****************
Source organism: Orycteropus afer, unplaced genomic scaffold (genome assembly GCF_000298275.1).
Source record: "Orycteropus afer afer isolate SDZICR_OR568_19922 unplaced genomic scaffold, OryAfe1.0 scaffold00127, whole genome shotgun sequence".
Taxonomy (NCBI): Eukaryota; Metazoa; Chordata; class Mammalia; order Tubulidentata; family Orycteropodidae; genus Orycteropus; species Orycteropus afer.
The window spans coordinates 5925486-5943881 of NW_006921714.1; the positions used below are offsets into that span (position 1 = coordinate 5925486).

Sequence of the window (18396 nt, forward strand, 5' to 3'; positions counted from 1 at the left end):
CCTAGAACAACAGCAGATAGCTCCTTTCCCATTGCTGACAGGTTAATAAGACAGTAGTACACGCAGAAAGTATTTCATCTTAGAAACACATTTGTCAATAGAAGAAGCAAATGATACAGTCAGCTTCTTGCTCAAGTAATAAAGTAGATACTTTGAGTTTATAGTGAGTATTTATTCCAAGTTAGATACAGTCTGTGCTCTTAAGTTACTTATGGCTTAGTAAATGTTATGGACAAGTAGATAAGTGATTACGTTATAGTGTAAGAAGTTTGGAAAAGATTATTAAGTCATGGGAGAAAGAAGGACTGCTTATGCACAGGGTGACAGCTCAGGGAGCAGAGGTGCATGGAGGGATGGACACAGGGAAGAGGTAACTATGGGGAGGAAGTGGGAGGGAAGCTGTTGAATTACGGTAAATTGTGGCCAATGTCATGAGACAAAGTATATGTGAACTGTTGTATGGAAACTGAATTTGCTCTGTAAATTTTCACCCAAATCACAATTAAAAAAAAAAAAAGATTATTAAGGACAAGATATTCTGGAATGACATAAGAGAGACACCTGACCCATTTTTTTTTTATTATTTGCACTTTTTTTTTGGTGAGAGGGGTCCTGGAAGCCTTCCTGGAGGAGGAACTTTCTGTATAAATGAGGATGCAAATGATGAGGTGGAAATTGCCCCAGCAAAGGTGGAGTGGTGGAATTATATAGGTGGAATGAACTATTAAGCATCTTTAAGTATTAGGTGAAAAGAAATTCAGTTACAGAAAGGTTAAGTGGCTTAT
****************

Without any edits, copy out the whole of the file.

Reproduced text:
Source organism: Orycteropus afer, unplaced genomic scaffold (genome assembly GCF_000298275.1).
Source record: "Orycteropus afer afer isolate SDZICR_OR568_19922 unplaced genomic scaffold, OryAfe1.0 scaffold00127, whole genome shotgun sequence".
Taxonomy (NCBI): Eukaryota; Metazoa; Chordata; class Mammalia; order Tubulidentata; family Orycteropodidae; genus Orycteropus; species Orycteropus afer.
The window spans coordinates 5925486-5943881 of NW_006921714.1; the positions used below are offsets into that span (position 1 = coordinate 5925486).

Sequence of the window (18396 nt, forward strand, 5' to 3'; positions counted from 1 at the left end):
CCTAGAACAACAGCAGATAGCTCCTTTCCCATTGCTGACAGGTTAATAAGACAGTAGTACACGCAGAAAGTATTTCATCTTAGAAACACATTTGTCAATAGAAGAAGCAAATGATACAGTCAGCTTCTTGCTCAAGTAATAAAGTAGATACTTTGAGTTTATAGTGAGTATTTATTCCAAGTTAGATACAGTCTGTGCTCTTAAGTTACTTATGGCTTAGTAAATGTTATGGACAAGTAGATAAGTGATTACGTTATAGTGTAAGAAGTTTGGAAAAGATTATTAAGTCATGGGAGAAAGAAGGACTGCTTATGCACAGGGTGACAGCTCAGGGAGCAGAGGTGCATGGAGGGATGGACACAGGGAAGAGGTAACTATGGGGAGGAAGTGGGAGGGAAGCTGTTGAATTACGGTAAATTGTGGCCAATGTCATGAGACAAAGTATATGTGAACTGTTGTATGGAAACTGAATTTGCTCTGTAAATTTTCACCCAAATCACAATTAAAAAAAAAAAAAGATTATTAAGGACAAGATATTCTGGAATGACATAAGAGAGACACCTGACCCATTTTTTTTTTATTATTTGCACTTTTTTTTTGGTGAGAGGGGTCCTGGAAGCCTTCCTGGAGGAGGAACTTTCTGTATAAATGAGGATGCAAATGATGAGGTGGAAATTGCCCCAGCAAAGGTGGAGTGGTGGAATTATATAGGTGGAATGAACTATTAAGCATCTTTAAGTATTAGGTGAAAAGAAATTCAGTTACAGAAAGGTTAAGTGGCTTAT